I’m excited about the innovations coming out of Wana’s partnerships with companies including Azuca and Quicksilver Scientific. We worked with both of these industry leaders to integrate nano-emulsion technology into our products. Azuca’s technology powers Wana Quick Gummies; this proprietary technology transforms the potential of our gummies, providing effects similar to inhaled cannabis products with a 5-15 minute rapid onset and a shorter duration. This fall, we’re building on the success of our Wana Quick Fast-Acting Gummie line with the roll-out of our Fast-Acting Tincture, powered by Quicksilver Scientific’s delivery system, which provides more options for consumers who prefer ingestible products but don’t want the delayed onset and long duration of conventional edibles. Our tinctures are sugar-free, while our gummies have 3 grams of sugar, less than a serving of salad dressing.

A cannabis trade/social justice organization that you support and why.

Wana supports the Last Prisoner Project’s advocacy and restorative justice work as a “Partner for Freedom.” We face an incredible irony in the industry, with thousands of people incarcerated for merely possessing cannabis, the same plant that we’ve built our businesses around. Living in a fully legal state, I think it can be easy to forget that simple possession can still land someone in jail in many states. In fact, in 2019, more people were arrested for cannabis than for all violent crimes combined, according to recently released FBI data. Over 90 percent of those arrests were for simple possession. Reform is long overdue, and organizations like LPP are critical to ending the racist War on Drugs.

A recent project you’re proud of.

I’m proud of our recently launched CannabisForJustice.com initiative, providing trusted resources and guidelines to address systemic racism and social equity throughout the industry. We’re applying these practices in all areas of our operations, and are also partnering with organizations like Black CannaBusiness magazine to elevate the work being done by Black cannabis entrepreneurs. We all have a responsibility to build a more equitable, inclusive industry moving forward—it’s something I think about every day in my leadership role at Wana.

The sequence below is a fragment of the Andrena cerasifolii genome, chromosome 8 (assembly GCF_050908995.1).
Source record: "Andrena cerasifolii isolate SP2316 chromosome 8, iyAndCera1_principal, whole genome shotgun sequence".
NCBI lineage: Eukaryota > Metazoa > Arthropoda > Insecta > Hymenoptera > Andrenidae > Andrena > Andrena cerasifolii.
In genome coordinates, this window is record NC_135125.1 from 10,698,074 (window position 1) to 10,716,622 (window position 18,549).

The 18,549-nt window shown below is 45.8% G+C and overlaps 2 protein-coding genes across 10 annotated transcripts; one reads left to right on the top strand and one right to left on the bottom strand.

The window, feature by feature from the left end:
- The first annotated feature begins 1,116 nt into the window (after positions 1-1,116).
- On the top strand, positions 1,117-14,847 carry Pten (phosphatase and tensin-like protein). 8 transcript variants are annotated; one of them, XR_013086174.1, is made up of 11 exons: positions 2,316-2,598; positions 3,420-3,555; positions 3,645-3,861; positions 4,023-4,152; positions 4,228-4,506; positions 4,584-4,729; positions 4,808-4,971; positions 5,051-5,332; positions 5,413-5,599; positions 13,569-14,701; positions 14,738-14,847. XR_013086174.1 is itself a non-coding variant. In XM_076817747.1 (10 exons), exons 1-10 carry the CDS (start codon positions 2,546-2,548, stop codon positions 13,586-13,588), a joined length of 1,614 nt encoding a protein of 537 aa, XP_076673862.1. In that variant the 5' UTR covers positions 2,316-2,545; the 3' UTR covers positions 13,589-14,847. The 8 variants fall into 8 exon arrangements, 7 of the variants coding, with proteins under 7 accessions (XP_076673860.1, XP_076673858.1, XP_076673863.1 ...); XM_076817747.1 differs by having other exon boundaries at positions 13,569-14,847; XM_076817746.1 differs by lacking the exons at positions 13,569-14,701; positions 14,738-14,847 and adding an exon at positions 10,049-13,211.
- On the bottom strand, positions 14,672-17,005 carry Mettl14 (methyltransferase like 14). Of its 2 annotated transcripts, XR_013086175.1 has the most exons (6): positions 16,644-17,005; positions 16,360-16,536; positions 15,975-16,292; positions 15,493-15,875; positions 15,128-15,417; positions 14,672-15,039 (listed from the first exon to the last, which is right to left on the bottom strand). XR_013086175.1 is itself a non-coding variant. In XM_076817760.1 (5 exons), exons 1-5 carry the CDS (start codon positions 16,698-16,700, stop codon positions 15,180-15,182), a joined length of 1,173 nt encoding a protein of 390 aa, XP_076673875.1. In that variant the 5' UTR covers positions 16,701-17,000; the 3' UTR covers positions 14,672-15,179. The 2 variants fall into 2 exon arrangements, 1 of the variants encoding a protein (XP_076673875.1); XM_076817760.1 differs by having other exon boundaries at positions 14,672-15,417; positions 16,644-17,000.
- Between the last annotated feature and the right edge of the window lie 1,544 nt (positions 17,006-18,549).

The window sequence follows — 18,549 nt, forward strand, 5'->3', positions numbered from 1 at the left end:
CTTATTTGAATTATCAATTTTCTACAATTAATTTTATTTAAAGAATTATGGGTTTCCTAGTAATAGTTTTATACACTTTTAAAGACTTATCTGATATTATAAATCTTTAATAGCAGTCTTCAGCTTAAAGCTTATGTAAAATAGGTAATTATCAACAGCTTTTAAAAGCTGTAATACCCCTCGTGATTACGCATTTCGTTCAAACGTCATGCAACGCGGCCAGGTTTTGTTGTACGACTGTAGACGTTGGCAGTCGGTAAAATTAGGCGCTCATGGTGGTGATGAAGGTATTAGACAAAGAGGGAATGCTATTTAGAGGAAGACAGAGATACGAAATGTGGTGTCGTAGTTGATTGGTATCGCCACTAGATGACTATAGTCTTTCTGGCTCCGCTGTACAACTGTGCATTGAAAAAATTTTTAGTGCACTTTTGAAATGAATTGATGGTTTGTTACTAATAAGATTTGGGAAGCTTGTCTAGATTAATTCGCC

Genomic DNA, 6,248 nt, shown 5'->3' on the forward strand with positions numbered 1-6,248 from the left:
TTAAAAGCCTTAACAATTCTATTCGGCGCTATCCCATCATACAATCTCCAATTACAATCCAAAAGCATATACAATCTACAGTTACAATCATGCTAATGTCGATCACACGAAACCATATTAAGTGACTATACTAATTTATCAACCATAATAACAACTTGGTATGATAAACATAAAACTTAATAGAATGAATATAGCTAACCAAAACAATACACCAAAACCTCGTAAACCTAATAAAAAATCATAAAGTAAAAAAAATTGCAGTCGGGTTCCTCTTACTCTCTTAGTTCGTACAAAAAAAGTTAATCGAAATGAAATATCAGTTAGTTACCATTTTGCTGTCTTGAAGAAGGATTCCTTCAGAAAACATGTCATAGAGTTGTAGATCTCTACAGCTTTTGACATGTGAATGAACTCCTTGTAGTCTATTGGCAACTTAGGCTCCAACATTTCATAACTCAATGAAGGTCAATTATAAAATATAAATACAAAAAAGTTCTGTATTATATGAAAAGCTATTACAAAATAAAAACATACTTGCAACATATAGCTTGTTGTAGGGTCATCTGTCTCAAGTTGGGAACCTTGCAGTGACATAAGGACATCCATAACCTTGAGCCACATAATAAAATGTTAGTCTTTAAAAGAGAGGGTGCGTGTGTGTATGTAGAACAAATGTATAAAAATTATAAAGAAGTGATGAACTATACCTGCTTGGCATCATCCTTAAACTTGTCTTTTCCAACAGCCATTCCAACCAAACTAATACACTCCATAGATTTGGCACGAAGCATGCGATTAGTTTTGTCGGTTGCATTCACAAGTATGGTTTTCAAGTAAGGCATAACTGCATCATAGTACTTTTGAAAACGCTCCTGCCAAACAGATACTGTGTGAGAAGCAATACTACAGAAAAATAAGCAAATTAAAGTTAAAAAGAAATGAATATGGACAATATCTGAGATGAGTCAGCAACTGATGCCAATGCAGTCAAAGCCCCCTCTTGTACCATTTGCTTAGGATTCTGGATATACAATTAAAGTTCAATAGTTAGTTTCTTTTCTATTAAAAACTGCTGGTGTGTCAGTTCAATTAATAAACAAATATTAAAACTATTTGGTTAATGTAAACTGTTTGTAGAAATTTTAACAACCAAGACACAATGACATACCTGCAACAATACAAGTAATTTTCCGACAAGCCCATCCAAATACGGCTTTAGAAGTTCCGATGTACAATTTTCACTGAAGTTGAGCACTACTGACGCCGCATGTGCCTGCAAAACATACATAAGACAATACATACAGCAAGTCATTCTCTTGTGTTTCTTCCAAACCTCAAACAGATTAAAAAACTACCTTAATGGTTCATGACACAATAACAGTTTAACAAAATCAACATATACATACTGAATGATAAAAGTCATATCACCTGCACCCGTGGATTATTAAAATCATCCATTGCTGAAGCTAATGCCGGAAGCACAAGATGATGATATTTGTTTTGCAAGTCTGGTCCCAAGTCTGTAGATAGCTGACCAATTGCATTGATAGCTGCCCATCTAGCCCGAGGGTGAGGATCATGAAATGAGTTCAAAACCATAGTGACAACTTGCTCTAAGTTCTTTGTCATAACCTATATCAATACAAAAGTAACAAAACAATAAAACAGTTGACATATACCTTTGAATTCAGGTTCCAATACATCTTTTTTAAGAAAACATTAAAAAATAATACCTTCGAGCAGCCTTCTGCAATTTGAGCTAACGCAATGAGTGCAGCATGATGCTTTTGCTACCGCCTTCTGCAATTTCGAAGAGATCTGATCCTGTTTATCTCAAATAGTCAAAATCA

I’ve also been involved in helping to author The National Cannabis Industry Association Gender Parity White Paper Series, which I believe is long overdue. The project will provide a framework for holistically addressing gender parity across all areas of the industry, with special consideration given to minority women and the LGBTQ community. With the industry poised for tremendous growth in the next few years, we have a responsibility to ensure that women have a place at the table, with an equal shot at opportunity.

Someone else’s project you admired recently.

I really admire the mission of the new Cannabis Impact Fund. Its pillars are racial justice, environmental sustainability and community engagement. The Impact Fund is focusing the next 12 months solely on racial justice efforts within and outside of cannabis.

Someone you admire in cannabis who’s doing great things.

I want to give another shout-out to Mary Bailey and Sarah Gersen and the whole talented team at the Last Prisoner Project. This organization is relatively new but has already made a huge impact on getting people who are still incarcerated for minor, non-violent cannabis offenses out of prison. I especially admire that their work goes beyond release and focuses on expungement and successful entry as well.

What you’d be doing if you weren’t in the cannabis industry.

Wellness is always at the front of my mind. If I weren’t in cannabis, I’d likely be working in the consumer food and beverage industry, utilizing the same food science that we rely upon at Wana to create healthy products made with natural ingredients. Consumers are increasingly seeking healthy food alternatives, including low-carb products made without artificial sweeteners. While naturally derived sweeteners like monk fruit and sugar alcohols exist, relatively few consumer products incorporate them in a good way. I believe there’s a lot of market potential in creating low-carb jams, jellies, sauces and other products that can out-compete their conventional counterparts.